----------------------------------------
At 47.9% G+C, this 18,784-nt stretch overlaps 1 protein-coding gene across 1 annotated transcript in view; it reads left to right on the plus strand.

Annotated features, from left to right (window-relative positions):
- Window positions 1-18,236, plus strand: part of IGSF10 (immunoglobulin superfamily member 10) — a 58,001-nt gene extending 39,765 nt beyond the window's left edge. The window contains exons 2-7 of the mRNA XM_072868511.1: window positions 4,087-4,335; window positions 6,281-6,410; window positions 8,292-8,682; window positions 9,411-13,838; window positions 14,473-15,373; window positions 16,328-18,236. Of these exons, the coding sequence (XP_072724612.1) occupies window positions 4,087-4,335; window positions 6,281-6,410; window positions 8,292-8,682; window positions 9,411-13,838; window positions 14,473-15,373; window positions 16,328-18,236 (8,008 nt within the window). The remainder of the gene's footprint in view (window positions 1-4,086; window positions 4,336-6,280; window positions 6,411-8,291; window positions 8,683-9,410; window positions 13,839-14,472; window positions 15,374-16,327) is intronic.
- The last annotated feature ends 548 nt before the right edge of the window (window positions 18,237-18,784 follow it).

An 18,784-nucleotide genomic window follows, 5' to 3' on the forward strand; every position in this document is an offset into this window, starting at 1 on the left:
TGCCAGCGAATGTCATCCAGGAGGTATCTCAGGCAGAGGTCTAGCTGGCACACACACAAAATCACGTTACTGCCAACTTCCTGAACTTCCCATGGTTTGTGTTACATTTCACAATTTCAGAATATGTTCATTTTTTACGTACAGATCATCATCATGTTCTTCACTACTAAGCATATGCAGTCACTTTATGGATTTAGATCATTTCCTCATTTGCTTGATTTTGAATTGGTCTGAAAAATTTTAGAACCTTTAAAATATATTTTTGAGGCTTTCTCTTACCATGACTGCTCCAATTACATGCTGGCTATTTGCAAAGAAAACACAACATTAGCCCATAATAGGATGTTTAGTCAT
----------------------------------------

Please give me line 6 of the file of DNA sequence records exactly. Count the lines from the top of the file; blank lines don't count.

TGCCAGCGAATGTCATCCAGGAGGTATCTCAGGCAGAGGTCTAGCTGGCACACACACAAAATCACGTTACTGCCAACTTCCTGAACTTCCCATGGTTTGTGTTACATTTCACAATTTCAGAATATGTTCATTTTTTACGTACAGATCATCATCATGTTCTTCACTACTAAGCATATGCAGTCACTTTATGGATTTAGATCATTTCCTCATTTGCTTGATTTTGAATTGGTCTGAAAAATTTTAGAACCTTTAAAATATATTTTTGAGGCTTTCTCTTACCATGACTGCTCCAATTACATGCTGGCTATTTGCAAAGAAAACACAACATTAGCCCATAATAGGATGTTTAGTCAT